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Viktor Lázár / Ian Clay / Stephen Ezell / Shelby Lauter / Axel Plünnecke / Stefano da Empoli / Lorenzo Principali / Michele Masulli / Aaron Wudrick Expertise 14. November 2022 The Transatlantic Subnational Innovation Competitiveness Index

Innovation ecosystems are increasingly complex and diverse, but there are common markers of core strength. In this report, the Information Technology and Innovation Foundation, the German Economic Institute, the Institute for Competitiveness, and the Macdonald-Laurier Institute benchmark 96 states and provinces across Germany, Italy, the United States, and Canada.

The Transatlantic Subnational Innovation Competitiveness Index
Viktor Lázár / Ian Clay / Stephen Ezell / Shelby Lauter / Axel Plünnecke / Stefano da Empoli / Lorenzo Principali / Michele Masulli / Aaron Wudrick Expertise 14. November 2022

The Transatlantic Subnational Innovation Competitiveness Index

Information Technology & Innovation Foundation (Hrsg.)

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German Economic Institute (IW) German Economic Institute (IW)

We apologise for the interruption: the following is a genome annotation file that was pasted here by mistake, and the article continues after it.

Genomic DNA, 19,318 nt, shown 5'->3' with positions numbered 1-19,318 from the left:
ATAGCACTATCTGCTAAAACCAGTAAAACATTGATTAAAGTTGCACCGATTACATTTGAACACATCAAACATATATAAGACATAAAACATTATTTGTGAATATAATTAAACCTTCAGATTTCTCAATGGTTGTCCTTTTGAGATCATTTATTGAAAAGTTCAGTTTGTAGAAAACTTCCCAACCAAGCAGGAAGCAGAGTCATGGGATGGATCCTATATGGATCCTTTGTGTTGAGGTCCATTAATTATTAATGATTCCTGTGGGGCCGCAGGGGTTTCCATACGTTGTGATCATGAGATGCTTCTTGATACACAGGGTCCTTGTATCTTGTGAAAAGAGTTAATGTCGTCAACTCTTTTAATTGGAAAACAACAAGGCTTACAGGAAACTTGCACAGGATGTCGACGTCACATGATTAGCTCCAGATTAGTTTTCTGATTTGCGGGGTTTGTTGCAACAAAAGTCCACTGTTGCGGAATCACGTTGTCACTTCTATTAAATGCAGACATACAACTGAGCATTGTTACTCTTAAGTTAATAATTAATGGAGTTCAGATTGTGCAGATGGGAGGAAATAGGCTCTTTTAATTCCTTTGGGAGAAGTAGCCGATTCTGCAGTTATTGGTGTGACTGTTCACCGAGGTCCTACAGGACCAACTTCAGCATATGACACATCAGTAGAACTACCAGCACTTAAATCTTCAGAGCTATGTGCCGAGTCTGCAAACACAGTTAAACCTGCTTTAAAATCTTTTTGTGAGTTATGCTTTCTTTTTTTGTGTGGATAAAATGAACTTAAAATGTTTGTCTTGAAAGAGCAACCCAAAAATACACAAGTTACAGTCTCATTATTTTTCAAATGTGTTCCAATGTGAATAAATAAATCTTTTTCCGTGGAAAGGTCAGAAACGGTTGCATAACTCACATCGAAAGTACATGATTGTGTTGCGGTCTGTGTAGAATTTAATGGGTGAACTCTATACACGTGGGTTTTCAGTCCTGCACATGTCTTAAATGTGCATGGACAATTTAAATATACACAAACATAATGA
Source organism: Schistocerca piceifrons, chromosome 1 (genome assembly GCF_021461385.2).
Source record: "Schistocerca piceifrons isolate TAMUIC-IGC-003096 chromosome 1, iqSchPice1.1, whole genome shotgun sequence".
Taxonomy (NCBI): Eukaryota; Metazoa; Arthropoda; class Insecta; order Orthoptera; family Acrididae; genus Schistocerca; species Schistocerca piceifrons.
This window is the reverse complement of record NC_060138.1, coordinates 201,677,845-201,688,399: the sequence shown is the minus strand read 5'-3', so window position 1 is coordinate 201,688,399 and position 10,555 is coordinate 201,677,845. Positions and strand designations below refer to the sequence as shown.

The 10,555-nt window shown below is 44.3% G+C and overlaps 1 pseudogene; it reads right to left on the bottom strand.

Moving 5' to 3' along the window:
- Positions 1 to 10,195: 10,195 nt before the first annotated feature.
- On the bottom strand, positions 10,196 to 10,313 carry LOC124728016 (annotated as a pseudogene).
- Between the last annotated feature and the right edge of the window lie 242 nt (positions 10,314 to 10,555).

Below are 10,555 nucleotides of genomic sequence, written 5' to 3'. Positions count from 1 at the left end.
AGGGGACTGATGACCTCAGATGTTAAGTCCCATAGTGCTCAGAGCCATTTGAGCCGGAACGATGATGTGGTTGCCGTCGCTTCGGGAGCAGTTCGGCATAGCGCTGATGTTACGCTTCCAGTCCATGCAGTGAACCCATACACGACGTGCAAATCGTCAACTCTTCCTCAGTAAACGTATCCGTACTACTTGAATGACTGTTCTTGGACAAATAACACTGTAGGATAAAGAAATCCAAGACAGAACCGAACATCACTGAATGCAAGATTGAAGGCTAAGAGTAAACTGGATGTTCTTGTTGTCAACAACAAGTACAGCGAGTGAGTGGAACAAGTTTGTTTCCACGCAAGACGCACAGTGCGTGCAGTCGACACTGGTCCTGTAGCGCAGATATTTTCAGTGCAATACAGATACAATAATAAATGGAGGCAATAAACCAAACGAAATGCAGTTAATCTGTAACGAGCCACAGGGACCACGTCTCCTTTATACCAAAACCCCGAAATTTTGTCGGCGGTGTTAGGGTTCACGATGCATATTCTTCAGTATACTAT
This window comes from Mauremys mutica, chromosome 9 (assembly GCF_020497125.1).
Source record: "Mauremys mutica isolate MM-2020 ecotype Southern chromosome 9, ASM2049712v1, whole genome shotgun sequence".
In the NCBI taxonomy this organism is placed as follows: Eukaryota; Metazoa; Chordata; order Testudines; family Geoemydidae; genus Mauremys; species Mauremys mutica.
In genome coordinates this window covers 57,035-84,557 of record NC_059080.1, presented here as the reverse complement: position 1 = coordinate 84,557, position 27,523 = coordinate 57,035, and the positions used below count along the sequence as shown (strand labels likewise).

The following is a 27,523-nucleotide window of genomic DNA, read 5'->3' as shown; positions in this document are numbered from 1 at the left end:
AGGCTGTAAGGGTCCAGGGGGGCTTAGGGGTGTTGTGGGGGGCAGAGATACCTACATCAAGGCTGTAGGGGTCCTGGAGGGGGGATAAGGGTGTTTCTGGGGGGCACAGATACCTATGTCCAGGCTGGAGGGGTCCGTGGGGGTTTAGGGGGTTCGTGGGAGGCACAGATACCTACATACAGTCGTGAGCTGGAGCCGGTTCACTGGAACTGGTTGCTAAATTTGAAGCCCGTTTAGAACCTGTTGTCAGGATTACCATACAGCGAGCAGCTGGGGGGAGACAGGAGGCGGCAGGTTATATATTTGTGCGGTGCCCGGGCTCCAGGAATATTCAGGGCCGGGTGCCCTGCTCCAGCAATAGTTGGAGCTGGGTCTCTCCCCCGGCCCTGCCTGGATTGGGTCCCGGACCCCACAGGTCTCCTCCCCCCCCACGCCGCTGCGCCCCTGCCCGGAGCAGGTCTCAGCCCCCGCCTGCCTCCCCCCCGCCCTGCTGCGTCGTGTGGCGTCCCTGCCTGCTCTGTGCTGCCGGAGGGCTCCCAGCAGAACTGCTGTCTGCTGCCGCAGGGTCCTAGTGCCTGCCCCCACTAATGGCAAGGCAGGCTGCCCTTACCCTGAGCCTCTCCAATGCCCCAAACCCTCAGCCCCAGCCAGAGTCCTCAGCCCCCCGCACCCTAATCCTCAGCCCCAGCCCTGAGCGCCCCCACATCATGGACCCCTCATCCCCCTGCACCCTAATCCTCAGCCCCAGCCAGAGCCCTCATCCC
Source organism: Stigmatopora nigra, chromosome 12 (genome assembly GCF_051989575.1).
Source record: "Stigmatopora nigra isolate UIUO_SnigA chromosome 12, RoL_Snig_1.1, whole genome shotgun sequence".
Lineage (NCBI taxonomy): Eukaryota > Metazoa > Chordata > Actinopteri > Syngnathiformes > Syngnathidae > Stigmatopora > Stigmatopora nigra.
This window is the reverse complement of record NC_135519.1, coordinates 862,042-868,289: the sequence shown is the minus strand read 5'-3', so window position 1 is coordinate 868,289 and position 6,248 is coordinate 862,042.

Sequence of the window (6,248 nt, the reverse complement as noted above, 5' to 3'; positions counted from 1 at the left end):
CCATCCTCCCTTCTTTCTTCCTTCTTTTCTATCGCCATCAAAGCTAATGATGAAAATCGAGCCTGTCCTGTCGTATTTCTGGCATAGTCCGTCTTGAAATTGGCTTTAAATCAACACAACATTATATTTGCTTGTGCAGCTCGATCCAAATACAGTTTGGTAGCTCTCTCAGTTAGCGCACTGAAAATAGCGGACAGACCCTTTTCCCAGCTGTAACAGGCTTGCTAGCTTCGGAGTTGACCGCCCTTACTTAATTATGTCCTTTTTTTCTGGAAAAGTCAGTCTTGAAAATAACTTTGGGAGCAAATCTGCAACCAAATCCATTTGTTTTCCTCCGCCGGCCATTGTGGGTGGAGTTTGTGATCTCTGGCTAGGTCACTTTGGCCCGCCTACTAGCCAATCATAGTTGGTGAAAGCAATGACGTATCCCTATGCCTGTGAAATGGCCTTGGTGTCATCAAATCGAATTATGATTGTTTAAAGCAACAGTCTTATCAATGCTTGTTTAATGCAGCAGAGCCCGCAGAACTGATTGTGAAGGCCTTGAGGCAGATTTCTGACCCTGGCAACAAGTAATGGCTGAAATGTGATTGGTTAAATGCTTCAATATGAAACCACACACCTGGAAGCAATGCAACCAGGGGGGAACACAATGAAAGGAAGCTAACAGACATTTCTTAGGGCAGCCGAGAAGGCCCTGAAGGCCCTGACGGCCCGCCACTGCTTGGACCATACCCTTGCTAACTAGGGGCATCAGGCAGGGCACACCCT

Innovation ecosystems are increasingly complex and diverse, but there are common markers of core strength. In this report, the Information Technology and Innovation Foundation, the German Economic Institute, the Institute for Competitiveness, and the Macdonald-Laurier Institute benchmark 96 states and provinces across Germany, Italy, the United States, and Canada.

Governments – at federal, state, and even regional and city levels—are realizing that they must develop innovation strategies to compete in an increasingly knowledge-, technology-, and innovation-driven global economy. Improving both national- and state-level innovation competitiveness entails governments fostering advanced industries and incentivizing the activities that lead to technological progress, such as R&D and making investments in productivity-enhancing technologies. Such strategies are becoming more common, as exemplified by Germany’s “Industry 4.0” (2011) and China’s “Made in China 2025” (2015) as well as the United States’ passage of the CHIPS and Science Act this July (2022).

As countries develop economically, they are less able to rely on simple “catch-up” growth strategies such as technology absorption from more-developed countries. While ITIF encourages further investments in advanced capital equipment (e.g., industrial robots for manufacturing), economies at the technological frontier must also be able to design and develop new technologies, products, and processes to boost productivity, the ultimate source of long-term economic growth. Rather than being “Manna from Heaven” beyond the control of economic actors, innovation-driven productivity growth is something governments and society can and should actively promote.